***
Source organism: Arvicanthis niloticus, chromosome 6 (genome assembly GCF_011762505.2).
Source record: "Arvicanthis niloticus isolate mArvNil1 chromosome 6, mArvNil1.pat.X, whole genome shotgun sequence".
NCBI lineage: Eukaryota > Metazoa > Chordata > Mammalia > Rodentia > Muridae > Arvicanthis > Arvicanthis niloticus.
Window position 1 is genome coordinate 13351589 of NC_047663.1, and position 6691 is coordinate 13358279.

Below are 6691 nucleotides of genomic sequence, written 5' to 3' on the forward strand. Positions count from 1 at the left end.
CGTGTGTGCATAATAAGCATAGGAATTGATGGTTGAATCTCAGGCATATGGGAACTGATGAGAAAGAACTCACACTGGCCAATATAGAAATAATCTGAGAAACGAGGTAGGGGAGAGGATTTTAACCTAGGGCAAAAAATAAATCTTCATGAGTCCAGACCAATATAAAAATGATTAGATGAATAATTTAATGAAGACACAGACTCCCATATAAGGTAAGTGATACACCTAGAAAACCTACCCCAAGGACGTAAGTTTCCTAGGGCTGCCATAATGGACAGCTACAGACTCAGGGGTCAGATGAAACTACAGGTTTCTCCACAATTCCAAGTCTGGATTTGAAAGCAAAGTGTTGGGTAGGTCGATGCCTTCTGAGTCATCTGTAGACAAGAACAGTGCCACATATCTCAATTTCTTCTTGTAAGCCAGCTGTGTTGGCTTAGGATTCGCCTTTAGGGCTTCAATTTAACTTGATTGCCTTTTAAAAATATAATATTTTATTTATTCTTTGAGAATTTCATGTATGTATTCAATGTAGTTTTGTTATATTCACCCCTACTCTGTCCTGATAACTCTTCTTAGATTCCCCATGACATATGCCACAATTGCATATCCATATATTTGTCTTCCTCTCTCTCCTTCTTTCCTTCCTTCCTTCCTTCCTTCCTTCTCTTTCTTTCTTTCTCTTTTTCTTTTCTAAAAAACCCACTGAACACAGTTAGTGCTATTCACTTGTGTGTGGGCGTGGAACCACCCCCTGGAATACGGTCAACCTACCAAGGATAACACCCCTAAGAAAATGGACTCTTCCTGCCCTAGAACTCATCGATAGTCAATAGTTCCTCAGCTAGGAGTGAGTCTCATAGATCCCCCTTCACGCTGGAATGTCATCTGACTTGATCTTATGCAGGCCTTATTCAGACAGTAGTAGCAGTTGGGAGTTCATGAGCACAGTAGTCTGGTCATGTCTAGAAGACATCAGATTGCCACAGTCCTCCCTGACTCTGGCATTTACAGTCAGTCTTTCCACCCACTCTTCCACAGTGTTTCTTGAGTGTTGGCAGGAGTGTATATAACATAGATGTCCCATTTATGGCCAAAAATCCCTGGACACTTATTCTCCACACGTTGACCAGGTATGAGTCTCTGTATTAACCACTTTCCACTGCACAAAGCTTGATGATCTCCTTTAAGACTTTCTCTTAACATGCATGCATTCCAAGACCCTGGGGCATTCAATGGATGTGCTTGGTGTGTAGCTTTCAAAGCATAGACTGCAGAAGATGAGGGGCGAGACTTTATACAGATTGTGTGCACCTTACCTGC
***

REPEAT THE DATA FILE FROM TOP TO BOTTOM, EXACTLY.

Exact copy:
Source organism: Arvicanthis niloticus, chromosome 6 (genome assembly GCF_011762505.2).
Source record: "Arvicanthis niloticus isolate mArvNil1 chromosome 6, mArvNil1.pat.X, whole genome shotgun sequence".
NCBI lineage: Eukaryota > Metazoa > Chordata > Mammalia > Rodentia > Muridae > Arvicanthis > Arvicanthis niloticus.
Window position 1 is genome coordinate 13351589 of NC_047663.1, and position 6691 is coordinate 13358279.

Below are 6691 nucleotides of genomic sequence, written 5' to 3' on the forward strand. Positions count from 1 at the left end.
CGTGTGTGCATAATAAGCATAGGAATTGATGGTTGAATCTCAGGCATATGGGAACTGATGAGAAAGAACTCACACTGGCCAATATAGAAATAATCTGAGAAACGAGGTAGGGGAGAGGATTTTAACCTAGGGCAAAAAATAAATCTTCATGAGTCCAGACCAATATAAAAATGATTAGATGAATAATTTAATGAAGACACAGACTCCCATATAAGGTAAGTGATACACCTAGAAAACCTACCCCAAGGACGTAAGTTTCCTAGGGCTGCCATAATGGACAGCTACAGACTCAGGGGTCAGATGAAACTACAGGTTTCTCCACAATTCCAAGTCTGGATTTGAAAGCAAAGTGTTGGGTAGGTCGATGCCTTCTGAGTCATCTGTAGACAAGAACAGTGCCACATATCTCAATTTCTTCTTGTAAGCCAGCTGTGTTGGCTTAGGATTCGCCTTTAGGGCTTCAATTTAACTTGATTGCCTTTTAAAAATATAATATTTTATTTATTCTTTGAGAATTTCATGTATGTATTCAATGTAGTTTTGTTATATTCACCCCTACTCTGTCCTGATAACTCTTCTTAGATTCCCCATGACATATGCCACAATTGCATATCCATATATTTGTCTTCCTCTCTCTCCTTCTTTCCTTCCTTCCTTCCTTCCTTCCTTCTCTTTCTTTCTTTCTCTTTTTCTTTTCTAAAAAACCCACTGAACACAGTTAGTGCTATTCACTTGTGTGTGGGCGTGGAACCACCCCCTGGAATACGGTCAACCTACCAAGGATAACACCCCTAAGAAAATGGACTCTTCCTGCCCTAGAACTCATCGATAGTCAATAGTTCCTCAGCTAGGAGTGAGTCTCATAGATCCCCCTTCACGCTGGAATGTCATCTGACTTGATCTTATGCAGGCCTTATTCAGACAGTAGTAGCAGTTGGGAGTTCATGAGCACAGTAGTCTGGTCATGTCTAGAAGACATCAGATTGCCACAGTCCTCCCTGACTCTGGCATTTACAGTCAGTCTTTCCACCCACTCTTCCACAGTGTTTCTTGAGTGTTGGCAGGAGTGTATATAACATAGATGTCCCATTTATGGCCAAAAATCCCTGGACACTTATTCTCCACACGTTGACCAGGTATGAGTCTCTGTATTAACCACTTTCCACTGCACAAAGCTTGATGATCTCCTTTAAGACTTTCTCTTAACATGCATGCATTCCAAGACCCTGGGGCATTCAATGGATGTGCTTGGTGTGTAGCTTTCAAAGCATAGACTGCAGAAGATGAGGGGCGAGACTTTATACAGATTGTGTGCACCTTACCTGC